CHICAGO — After knocking down a 3-pointer at the buzzer to end the third quarter, extending an already substantial Milwaukee Bucks lead in what was shaping up to be a dominant victory in Game 3 on Friday night, Bucks forward Bobby Portis stopped and shimmed, savoring the basket for a few extra moments.
As Portis walked off the court, he was met by Bucks guard Grayson Allen, and the two dapped up and embraced before heading toward the bench. Their combined effort — Allen led all scorers with 22-points and Portis added 18 after moving into the starting lineup — helped guide the Bucks to a 111-81 victory and play spoiler for a Chicago crowd that was about to head for the exits with the game already out of reach.
In Milwaukee’s first game without forward Khris Middleton, who will miss the rest of this first-round series with a sprained MCL, Allen and Portis stepped in to fill the void to lead Milwaukee to a 2-1 series advantage. Game 4 is Sunday afternoon in Chicago.
“It’s a big game for us, no excuses to be made,” Portis said after the game Friday. “One of our brothers went down and guys had to step up.”
The Bucks planned to lean on their experience to make it through this series in the absence of one of their best players. They closed out the Eastern Conference Finals last season without star Giannis Antetokounmpo. They used 31 different starting lineups to make it through this season and Friday’s super-sized starting lineup featuring Portis, Antetokounmpo and Brook Lopez in the front court with Wesley Matthews and Jrue Holiday in the backcourt had only played two minutes together, during Game 1, during the entire season. So, the Bucks were ready to make up for Middleton’s absence on Friday.
“We’ve had guys that have been out at different times throughout the season and we’ve had other guys that have had to step up,” Bucks guard Pat Connaughton said at shootaround Friday morning. “This is no different.”
In addition to his new role in the starting lineup, Portis was also forced to don a new look for Game 3. He wore protective goggles to play the game, his right eye still red from the aftermath of taking an elbow to the face from Bulls center Tristan Thompson during the first quarter of Game 2.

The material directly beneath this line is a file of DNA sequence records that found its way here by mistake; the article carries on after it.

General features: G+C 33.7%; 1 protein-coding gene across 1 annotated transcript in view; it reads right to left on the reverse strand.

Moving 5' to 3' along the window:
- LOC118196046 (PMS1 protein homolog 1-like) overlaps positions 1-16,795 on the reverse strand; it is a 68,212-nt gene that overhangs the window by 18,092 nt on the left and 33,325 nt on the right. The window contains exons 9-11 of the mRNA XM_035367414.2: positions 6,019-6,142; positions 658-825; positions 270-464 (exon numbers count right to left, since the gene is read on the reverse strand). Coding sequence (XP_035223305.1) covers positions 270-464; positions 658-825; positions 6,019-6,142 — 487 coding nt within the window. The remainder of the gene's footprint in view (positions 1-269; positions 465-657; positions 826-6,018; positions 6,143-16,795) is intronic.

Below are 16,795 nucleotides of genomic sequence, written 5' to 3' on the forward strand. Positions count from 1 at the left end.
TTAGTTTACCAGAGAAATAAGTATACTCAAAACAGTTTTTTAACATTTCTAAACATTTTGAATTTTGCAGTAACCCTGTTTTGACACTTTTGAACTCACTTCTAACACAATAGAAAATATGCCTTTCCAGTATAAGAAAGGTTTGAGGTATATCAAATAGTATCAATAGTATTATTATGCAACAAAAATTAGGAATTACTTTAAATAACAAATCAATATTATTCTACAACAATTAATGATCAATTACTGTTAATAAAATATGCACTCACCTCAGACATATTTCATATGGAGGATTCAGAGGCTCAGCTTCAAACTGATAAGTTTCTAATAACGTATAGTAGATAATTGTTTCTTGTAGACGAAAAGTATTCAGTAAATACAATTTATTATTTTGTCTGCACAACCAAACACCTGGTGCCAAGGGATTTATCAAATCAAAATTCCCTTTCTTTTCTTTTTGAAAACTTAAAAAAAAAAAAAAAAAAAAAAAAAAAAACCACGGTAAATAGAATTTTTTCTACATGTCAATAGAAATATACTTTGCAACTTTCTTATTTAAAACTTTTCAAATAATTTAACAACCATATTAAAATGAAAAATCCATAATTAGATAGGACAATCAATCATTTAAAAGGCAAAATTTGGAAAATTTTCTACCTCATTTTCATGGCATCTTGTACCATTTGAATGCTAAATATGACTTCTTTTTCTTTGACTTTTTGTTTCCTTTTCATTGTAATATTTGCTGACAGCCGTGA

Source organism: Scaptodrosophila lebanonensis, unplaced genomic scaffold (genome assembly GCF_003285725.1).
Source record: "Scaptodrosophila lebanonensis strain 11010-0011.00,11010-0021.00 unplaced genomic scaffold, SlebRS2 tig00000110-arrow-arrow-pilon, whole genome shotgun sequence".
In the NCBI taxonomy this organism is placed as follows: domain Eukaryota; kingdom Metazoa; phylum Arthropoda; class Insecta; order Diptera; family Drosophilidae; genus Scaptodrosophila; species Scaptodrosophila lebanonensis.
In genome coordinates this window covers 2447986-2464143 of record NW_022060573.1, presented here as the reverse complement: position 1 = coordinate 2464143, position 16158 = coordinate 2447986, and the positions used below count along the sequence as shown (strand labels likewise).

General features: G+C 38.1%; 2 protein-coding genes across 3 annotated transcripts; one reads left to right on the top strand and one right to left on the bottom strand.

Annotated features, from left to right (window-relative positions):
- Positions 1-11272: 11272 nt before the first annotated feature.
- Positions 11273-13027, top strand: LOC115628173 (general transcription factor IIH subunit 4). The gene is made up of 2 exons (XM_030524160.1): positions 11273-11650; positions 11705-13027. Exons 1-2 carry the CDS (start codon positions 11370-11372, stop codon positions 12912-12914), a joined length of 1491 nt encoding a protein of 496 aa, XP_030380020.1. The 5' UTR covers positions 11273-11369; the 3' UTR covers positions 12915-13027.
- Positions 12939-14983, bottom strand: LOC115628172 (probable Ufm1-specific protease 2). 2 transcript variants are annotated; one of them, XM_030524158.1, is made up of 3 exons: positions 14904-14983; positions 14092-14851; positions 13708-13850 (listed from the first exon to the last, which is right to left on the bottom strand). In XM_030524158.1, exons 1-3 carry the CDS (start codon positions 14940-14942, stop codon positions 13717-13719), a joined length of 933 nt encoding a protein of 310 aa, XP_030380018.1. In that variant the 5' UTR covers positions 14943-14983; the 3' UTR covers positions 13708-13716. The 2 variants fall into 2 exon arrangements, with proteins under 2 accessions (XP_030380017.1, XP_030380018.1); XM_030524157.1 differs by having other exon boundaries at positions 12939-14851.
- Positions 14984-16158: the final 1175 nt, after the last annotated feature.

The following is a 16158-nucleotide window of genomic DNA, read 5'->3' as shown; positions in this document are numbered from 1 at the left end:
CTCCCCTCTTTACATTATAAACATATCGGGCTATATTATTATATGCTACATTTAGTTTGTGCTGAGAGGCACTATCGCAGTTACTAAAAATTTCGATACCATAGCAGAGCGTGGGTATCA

“I couldn’t see at all,” Portis said about Game 2. “When it happened, I just fell down because I got dizzy and I couldn’t see. I just blacked out.”
Portis acknowledged that his eye was still in some pain, but he played through it, knocking down 7 of 14 shots from the field (4 of 8 from 3) for 18 points in 25 minutes.
“He stepped up and he made big plays,” Bulls guard Zach LaVine said. “He did his job and I think we have to adjust if that’s how they’re going to go moving forward.”
Bucks coach Mike Budenholzer went with Portis instead of moving Allen into the starting lineup like he had earlier in the season. But no Bucks player has his production fluctuate so drastically whether Middleton plays.
With Middleton in the lineup during the regular season, Allen averaged 9.6 points in 53 games compared to 17.2 points in the 13 games without him.
And although Allen hadn’t made a 3-pointer during the first two games of the series, he went 5-of-7 on Friday, setting a new playoff career-high with 22 points.
“Mentally my mindset was the same,” Allen said. “Maybe I was a little bit quicker to shoot some of those catch-and-shoot shots I got, but I think it was just being in different spots. Some of those spots Khris is usually in on offense, I was there and I got the ball.
“The great thing is, even after I hadn’t hit a three in the series yet, Pat had missed a couple, and Giannis and Jrue were still throwing it to us. They still trust in us after that and it gives us that confidence. We know it’ll eventually go in.”
While Allen and Portis helped contribute offensively, Holiday and Matthews continued to pester the Bulls best scorers in LaVine and DeMar DeRozan.
DeRozan could not replicate anything near his 41-point performance in Game 2, limited to only nine shot attempts on Friday, the fewest he has put up in any game this season.
“I wasn’t frustrated at all, I knew they were going to make adjustments,” said DeRozan, who finished 4-of-9 shooting with 11 points. “I got a feel for it throughout the game, but by the time I got a feel for it, they had it rolling offensively. You’ve got to give them credit; now it’s on us to make our adjustments on how we’re going to counter that.”
The Bulls were hosting their first playoff game since 2017, and fans packed into a sold-out United Center brimming with anticipation before tip-off.
However, they never had much to cheer about. Milwaukee bulldozed Chicago’s playoff homecoming, handing the Bulls their worst home playoff loss in franchise history, surpassing a 26-point loss to the Cleveland Cavaliers in 1992. “They came out and whooped our butt,” DeRozan said. “Now it’s on us. How are we going to respond?”